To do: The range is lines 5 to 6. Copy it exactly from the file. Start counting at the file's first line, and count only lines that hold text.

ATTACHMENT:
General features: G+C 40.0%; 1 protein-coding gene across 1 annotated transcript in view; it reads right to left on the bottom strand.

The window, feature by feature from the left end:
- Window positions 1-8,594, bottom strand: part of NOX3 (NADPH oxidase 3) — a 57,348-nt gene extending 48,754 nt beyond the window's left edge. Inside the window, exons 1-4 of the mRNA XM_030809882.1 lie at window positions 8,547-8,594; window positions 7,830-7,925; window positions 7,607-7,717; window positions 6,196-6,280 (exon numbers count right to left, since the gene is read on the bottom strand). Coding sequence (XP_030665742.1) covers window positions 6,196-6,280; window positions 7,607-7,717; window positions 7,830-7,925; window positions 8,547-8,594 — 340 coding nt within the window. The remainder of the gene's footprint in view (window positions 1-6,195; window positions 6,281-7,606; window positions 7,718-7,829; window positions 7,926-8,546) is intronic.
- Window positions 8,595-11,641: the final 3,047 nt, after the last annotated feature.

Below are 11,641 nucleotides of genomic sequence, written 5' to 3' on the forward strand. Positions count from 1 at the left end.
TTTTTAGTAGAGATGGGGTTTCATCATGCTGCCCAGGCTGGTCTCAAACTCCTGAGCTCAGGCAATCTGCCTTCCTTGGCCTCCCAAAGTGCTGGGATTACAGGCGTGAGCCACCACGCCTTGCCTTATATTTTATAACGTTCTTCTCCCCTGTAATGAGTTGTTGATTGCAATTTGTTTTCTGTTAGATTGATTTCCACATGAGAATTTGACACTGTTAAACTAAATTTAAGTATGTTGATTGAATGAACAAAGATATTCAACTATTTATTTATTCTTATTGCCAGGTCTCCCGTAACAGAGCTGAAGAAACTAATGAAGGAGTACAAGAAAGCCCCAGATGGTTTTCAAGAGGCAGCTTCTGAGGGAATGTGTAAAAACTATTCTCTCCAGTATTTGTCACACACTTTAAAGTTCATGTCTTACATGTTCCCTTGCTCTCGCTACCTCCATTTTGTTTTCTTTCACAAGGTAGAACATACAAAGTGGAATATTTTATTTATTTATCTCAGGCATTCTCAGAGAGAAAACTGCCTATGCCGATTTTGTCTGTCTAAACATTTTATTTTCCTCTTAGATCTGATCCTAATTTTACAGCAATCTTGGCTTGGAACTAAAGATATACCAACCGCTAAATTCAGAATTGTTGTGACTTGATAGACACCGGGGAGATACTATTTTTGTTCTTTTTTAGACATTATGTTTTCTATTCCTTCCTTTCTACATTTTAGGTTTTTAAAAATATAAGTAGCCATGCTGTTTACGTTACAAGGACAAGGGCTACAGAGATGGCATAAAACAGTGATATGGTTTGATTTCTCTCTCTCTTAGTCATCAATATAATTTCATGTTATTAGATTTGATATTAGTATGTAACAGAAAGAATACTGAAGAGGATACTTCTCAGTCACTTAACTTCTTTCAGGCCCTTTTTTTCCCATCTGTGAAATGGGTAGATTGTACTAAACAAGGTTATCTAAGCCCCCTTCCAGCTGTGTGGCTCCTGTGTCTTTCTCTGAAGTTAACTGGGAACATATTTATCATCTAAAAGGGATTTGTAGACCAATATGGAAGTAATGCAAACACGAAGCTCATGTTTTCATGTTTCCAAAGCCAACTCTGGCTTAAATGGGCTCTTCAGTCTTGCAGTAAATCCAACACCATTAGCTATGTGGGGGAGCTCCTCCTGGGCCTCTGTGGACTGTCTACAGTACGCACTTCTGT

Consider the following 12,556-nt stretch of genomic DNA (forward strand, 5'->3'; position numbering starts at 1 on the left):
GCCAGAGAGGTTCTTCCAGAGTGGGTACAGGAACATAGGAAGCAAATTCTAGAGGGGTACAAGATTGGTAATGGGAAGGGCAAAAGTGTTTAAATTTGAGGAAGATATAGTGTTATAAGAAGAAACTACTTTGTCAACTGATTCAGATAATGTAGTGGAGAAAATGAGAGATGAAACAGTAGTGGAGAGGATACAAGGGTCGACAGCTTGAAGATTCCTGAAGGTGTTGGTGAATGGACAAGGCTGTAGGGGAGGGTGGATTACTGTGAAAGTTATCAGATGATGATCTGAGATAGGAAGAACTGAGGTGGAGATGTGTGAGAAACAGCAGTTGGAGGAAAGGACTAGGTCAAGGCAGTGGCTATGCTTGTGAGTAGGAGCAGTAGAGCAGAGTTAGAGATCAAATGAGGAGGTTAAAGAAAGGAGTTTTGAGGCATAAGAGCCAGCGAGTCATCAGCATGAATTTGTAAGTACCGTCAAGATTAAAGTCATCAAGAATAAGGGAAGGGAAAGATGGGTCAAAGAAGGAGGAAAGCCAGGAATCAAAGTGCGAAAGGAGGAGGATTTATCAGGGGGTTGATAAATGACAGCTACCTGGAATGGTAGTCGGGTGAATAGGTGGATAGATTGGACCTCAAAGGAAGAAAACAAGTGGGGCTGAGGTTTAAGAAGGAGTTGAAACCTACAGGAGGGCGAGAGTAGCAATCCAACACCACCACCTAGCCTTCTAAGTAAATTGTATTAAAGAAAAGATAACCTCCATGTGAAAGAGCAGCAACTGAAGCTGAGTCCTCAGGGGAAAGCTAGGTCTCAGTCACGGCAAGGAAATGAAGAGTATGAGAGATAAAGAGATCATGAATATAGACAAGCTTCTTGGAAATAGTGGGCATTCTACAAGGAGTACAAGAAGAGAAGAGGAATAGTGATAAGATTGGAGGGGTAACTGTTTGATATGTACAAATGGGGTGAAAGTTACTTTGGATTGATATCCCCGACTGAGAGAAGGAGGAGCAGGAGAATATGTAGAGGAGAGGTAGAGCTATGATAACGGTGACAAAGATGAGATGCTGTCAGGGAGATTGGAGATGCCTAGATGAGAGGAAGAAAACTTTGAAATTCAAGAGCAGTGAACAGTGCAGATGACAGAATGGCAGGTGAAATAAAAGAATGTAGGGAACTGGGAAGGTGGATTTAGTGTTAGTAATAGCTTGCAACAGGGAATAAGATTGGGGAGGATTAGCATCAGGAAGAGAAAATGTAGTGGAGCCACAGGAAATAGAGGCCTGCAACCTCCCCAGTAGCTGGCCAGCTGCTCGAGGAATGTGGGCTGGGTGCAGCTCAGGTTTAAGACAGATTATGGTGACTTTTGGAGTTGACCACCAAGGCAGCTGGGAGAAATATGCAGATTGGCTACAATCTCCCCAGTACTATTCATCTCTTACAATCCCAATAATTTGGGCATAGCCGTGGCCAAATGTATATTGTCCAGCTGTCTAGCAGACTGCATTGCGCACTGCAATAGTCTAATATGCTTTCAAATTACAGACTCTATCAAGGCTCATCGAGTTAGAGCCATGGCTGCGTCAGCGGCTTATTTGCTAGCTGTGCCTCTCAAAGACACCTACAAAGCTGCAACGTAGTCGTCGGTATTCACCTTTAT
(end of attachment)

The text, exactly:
Below are 11,641 nucleotides of genomic sequence, written 5' to 3' on the forward strand. Positions count from 1 at the left end.
TTTTTAGTAGAGATGGGGTTTCATCATGCTGCCCAGGCTGGTCTCAAACTCCTGAGCTCAGGCAATCTGCCTTCCTTGGCCTCCCAAAGTGCTGGGATTACAGGCGTGAGCCACCACGCCTTGCCTTATATTTTATAACGTTCTTCTCCCCTGTAATGAGTTGTTGATTGCAATTTGTTTTCTGTTAGATTGATTTCCACATGAGAATTTGACACTGTTAAACTAAATTTAAGTATGTTGATTGAATGAACAAAGATATTCAACTATTTATTTATTCTTATTGCCAGGTCTCCCGTAACAGAGCTGAAGAAACTAATGAAGGAGTACAAGAAAGCCCCAGATGGTTTTCAAGAGGCAGCTTCTGAGGGAATGTGTAAAAACTATTCTCTCCAGTATTTGTCACACACTTTAAAGTTCATGTCTTACATGTTCCCTTGCTCTCGCTACCTCCATTTTGTTTTCTTTCACAAGGTAGAACATACAAAGTGGAATATTTTATTTATTTATCTCAGGCATTCTCAGAGAGAAAACTGCCTATGCCGATTTTGTCTGTCTAAACATTTTATTTTCCTCTTAGATCTGATCCTAATTTTACAGCAATCTTGGCTTGGAACTAAAGATATACCAACCGCTAAATTCAGAATTGTTGTGACTTGATAGACACCGGGGAGATACTATTTTTGTTCTTTTTTAGACATTATGTTTTCTATTCCTTCCTTTCTACATTTTAGGTTTTTAAAAATATAAGTAGCCATGCTGTTTACGTTACAAGGACAAGGGCTACAGAGATGGCATAAAACAGTGATATGGTTTGATTTCTCTCTCTCTTAGTCATCAATATAATTTCATGTTATTAGATTTGATATTAGTATGTAACAGAAAGAATACTGAAGAGGATACTTCTCAGTCACTTAACTTCTTTCAGGCCCTTTTTTTCCCATCTGTGAAATGGGTAGATTGTACTAAACAAGGTTATCTAAGCCCCCTTCCAGCTGTGTGGCTCCTGTGTCTTTCTCTGAAGTTAACTGGGAACATATTTATCATCTAAAAGGGATTTGTAGACCAATATGGAAGTAATGCAAACACGAAGCTCATGTTTTCATGTTTCCAAAGCCAACTCTGGCTTAAATGGGCTCTTCAGTCTTGCAGTAAATCCAACACCATTAGCTATGTGGGGGAGCTCCTCCTGGGCCTCTGTGGACTGTCTACAGTACGCACTTCTGT